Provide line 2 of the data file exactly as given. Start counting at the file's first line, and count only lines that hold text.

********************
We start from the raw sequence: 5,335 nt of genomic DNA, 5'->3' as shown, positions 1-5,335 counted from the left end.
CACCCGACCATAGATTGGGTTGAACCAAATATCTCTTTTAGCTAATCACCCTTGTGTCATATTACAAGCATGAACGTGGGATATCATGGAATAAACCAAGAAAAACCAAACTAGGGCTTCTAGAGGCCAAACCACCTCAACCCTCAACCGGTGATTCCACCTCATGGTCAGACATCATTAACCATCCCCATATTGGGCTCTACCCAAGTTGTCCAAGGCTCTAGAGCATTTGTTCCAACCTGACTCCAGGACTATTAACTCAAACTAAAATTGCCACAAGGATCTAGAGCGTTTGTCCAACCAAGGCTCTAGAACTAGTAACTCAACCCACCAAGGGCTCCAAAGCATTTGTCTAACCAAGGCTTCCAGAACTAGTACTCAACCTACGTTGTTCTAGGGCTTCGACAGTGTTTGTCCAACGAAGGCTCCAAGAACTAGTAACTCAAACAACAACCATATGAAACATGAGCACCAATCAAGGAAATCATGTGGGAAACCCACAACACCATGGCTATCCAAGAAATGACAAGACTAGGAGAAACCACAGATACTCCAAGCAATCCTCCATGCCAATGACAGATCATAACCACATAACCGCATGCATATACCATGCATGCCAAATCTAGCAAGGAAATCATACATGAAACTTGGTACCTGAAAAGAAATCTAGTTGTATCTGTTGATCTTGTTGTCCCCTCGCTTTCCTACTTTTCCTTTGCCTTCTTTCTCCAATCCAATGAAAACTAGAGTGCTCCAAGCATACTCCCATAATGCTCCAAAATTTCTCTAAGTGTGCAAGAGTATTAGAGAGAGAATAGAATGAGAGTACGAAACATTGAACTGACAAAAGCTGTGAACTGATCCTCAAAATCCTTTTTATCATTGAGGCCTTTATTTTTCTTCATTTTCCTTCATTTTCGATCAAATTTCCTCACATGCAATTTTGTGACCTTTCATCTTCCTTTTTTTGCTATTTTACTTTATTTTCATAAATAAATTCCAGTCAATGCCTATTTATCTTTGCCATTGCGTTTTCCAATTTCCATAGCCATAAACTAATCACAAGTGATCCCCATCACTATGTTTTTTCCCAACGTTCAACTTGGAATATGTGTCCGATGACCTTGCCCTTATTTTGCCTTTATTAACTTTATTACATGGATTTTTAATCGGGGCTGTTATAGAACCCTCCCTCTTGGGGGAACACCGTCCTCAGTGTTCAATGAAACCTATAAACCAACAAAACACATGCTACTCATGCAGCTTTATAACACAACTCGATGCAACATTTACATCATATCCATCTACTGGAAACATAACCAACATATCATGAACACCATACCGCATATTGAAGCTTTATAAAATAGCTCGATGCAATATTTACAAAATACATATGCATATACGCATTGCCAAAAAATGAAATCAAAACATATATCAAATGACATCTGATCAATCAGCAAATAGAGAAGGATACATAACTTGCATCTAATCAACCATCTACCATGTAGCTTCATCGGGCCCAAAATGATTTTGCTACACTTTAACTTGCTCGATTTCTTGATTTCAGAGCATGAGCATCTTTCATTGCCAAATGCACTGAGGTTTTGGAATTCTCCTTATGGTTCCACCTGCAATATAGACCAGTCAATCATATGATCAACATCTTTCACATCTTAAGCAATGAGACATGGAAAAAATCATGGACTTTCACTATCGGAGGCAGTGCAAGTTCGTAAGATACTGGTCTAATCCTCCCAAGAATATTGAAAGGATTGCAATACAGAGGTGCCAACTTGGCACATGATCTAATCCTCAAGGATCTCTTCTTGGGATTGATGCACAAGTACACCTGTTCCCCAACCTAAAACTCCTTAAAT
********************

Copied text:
CACCCGACCATAGATTGGGTTGAACCAAATATCTCTTTTAGCTAATCACCCTTGTGTCATATTACAAGCATGAACGTGGGATATCATGGAATAAACCAAGAAAAACCAAACTAGGGCTTCTAGAGGCCAAACCACCTCAACCCTCAACCGGTGATTCCACCTCATGGTCAGACATCATTAACCATCCCCATATTGGGCTCTACCCAAGTTGTCCAAGGCTCTAGAGCATTTGTTCCAACCTGACTCCAGGACTATTAACTCAAACTAAAATTGCCACAAGGATCTAGAGCGTTTGTCCAACCAAGGCTCTAGAACTAGTAACTCAACCCACCAAGGGCTCCAAAGCATTTGTCTAACCAAGGCTTCCAGAACTAGTACTCAACCTACGTTGTTCTAGGGCTTCGACAGTGTTTGTCCAACGAAGGCTCCAAGAACTAGTAACTCAAACAACAACCATATGAAACATGAGCACCAATCAAGGAAATCATGTGGGAAACCCACAACACCATGGCTATCCAAGAAATGACAAGACTAGGAGAAACCACAGATACTCCAAGCAATCCTCCATGCCAATGACAGATCATAACCACATAACCGCATGCATATACCATGCATGCCAAATCTAGCAAGGAAATCATACATGAAACTTGGTACCTGAAAAGAAATCTAGTTGTATCTGTTGATCTTGTTGTCCCCTCGCTTTCCTACTTTTCCTTTGCCTTCTTTCTCCAATCCAATGAAAACTAGAGTGCTCCAAGCATACTCCCATAATGCTCCAAAATTTCTCTAAGTGTGCAAGAGTATTAGAGAGAGAATAGAATGAGAGTACGAAACATTGAACTGACAAAAGCTGTGAACTGATCCTCAAAATCCTTTTTATCATTGAGGCCTTTATTTTTCTTCATTTTCCTTCATTTTCGATCAAATTTCCTCACATGCAATTTTGTGACCTTTCATCTTCCTTTTTTTGCTATTTTACTTTATTTTCATAAATAAATTCCAGTCAATGCCTATTTATCTTTGCCATTGCGTTTTCCAATTTCCATAGCCATAAACTAATCACAAGTGATCCCCATCACTATGTTTTTTCCCAACGTTCAACTTGGAATATGTGTCCGATGACCTTGCCCTTATTTTGCCTTTATTAACTTTATTACATGGATTTTTAATCGGGGCTGTTATAGAACCCTCCCTCTTGGGGGAACACCGTCCTCAGTGTTCAATGAAACCTATAAACCAACAAAACACATGCTACTCATGCAGCTTTATAACACAACTCGATGCAACATTTACATCATATCCATCTACTGGAAACATAACCAACATATCATGAACACCATACCGCATATTGAAGCTTTATAAAATAGCTCGATGCAATATTTACAAAATACATATGCATATACGCATTGCCAAAAAATGAAATCAAAACATATATCAAATGACATCTGATCAATCAGCAAATAGAGAAGGATACATAACTTGCATCTAATCAACCATCTACCATGTAGCTTCATCGGGCCCAAAATGATTTTGCTACACTTTAACTTGCTCGATTTCTTGATTTCAGAGCATGAGCATCTTTCATTGCCAAATGCACTGAGGTTTTGGAATTCTCCTTATGGTTCCACCTGCAATATAGACCAGTCAATCATATGATCAACATCTTTCACATCTTAAGCAATGAGACATGGAAAAAATCATGGACTTTCACTATCGGAGGCAGTGCAAGTTCGTAAGATACTGGTCTAATCCTCCCAAGAATATTGAAAGGATTGCAATACAGAGGTGCCAACTTGGCACATGATCTAATCCTCAAGGATCTCTTCTTGGGATTGATGCACAAGTACACCTGTTCCCCAACCTAAAACTCCTTAAAT